Republished in abridged form from the original 2014 article by Geoff Watts in Mosaic (citation at the end).
In other words: inside the lives and minds of real-time translators
One morning this summer I paid a visit to the sole United Nations agency in London. The headquarters of the International Maritime Organization (IMO) sit on the southern bank of the Thames, a short distance upstream from the Houses of Parliament. As I approached, I saw that a ship’s prow, sculpted in metal, was grafted like a nose to the ground floor of this otherwise bland building. Inside I met a dozen or so mostly female IMO translators. They were cheerful and chatty and better dressed than you might imagine for people who are often heard but rarely seen.
I walked upstairs to a glass-fronted booth, where I prepared to witness something both absolutely remarkable and utterly routine. The booth was about the size of a garden shed, and well lit but stuffy. Below us were the gently curving desks of the delegate hall, which was about half-full, occupied mostly by men in suits. I sat down between two interpreters named Marisa Pinkney and Carmen Soliño, and soon the first delegate started talking. Pinkney switched on her microphone. She paused briefly, and then began translating the delegate’s English sentences into Spanish.
Let’s unpick what she did that morning and itemize its components.
As the delegate spoke, Pinkney had to make sense of a message composed in one language while simultaneously constructing and articulating the same message in another tongue. The process required an extraordinary blend of sensory, motor and cognitive skills, all of which had to operate in unison. She did so continuously and in real time, without asking the speaker to slow down or clarify anything. She didn’t stammer or pause. Nothing in our evolutionary history can have programmed Pinkney’s brain for a task so peculiar and demanding. Executing it required versatility and nuance beyond the reach of the most powerful computers. It is a wonder that her brain, indeed any human brain, can do it at all.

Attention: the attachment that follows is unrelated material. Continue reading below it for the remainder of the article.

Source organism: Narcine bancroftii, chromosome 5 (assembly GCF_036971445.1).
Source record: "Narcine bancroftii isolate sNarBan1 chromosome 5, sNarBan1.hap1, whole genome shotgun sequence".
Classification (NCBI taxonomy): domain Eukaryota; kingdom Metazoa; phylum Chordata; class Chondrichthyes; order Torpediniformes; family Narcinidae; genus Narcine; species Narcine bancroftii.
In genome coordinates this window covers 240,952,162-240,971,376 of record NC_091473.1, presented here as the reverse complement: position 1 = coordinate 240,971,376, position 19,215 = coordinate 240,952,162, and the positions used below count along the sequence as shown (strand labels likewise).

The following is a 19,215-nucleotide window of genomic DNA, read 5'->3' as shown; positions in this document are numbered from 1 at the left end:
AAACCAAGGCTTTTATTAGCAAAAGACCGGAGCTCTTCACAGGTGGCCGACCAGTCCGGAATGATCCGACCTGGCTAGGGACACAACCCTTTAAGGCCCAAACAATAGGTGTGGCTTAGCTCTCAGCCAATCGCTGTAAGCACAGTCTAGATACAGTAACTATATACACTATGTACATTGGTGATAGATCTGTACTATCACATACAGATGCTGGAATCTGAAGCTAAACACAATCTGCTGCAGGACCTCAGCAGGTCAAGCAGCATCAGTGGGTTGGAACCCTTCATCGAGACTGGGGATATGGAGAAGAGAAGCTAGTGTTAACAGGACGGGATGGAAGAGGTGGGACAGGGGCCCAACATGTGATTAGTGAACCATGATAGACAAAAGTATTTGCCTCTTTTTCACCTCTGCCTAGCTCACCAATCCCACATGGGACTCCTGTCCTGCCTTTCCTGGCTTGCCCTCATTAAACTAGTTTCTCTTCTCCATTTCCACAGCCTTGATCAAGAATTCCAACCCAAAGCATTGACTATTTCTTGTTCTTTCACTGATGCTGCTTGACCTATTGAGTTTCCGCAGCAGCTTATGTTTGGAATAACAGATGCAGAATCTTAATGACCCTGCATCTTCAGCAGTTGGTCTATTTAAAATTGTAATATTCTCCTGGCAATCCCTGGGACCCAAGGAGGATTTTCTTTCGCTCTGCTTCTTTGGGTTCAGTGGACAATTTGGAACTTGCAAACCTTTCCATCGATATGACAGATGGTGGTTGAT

Neuroscientists have explored language for decades and produced scores of studies on multilingual speakers. Yet understanding this process – simultaneous interpretation – is a much bigger scientific challenge. So much goes on in an interpreter’s brain that it’s hard even to know where to start. Recently, however, a handful of enthusiasts have taken up the challenge, and one region of the brain – the caudate nucleus – has already caught their attention.
The caudate isn’t a specialist language area; neuroscientists know it for its role in processes like decision making and trust. It’s like an orchestral conductor, coordinating activity across many brain regions to produce stunningly complex behaviors. Which means the results of the interpretation studies appear to tie into one of the biggest ideas to emerge from neuroscience over the past decade or two. It’s now clear that many of our most sophisticated abilities are made possible not by specialist brain areas dedicated to specific tasks, but by lightning-fast coordination between areas that control more general tasks, such as movement and hearing. Simultaneous interpretation, it seems, is yet another feat made possible by our networked brains.
Simultaneous interpretation often evokes a sense of drama. This may be because of its history: the creation of the League of Nations after World War I established the need for it, and use of the technique during the trials of senior Nazis at Nuremberg showcased its power. Doubts about accuracy lingered nonetheless; the UN Security Council didn’t fully adopt simultaneous interpretation until the early 1970s. “Until then they didn’t trust the interpreters,” says Barbara Moser-Mercer, an interpreter and researcher at the University of Geneva. But now the two traditional capitals of the multilingual conference world – the UN offices in Geneva and New York – have been joined by Brussels, as the expanding European Union incorporates more and more languages. The current total is 24, and some meetings involve interpretation of every one.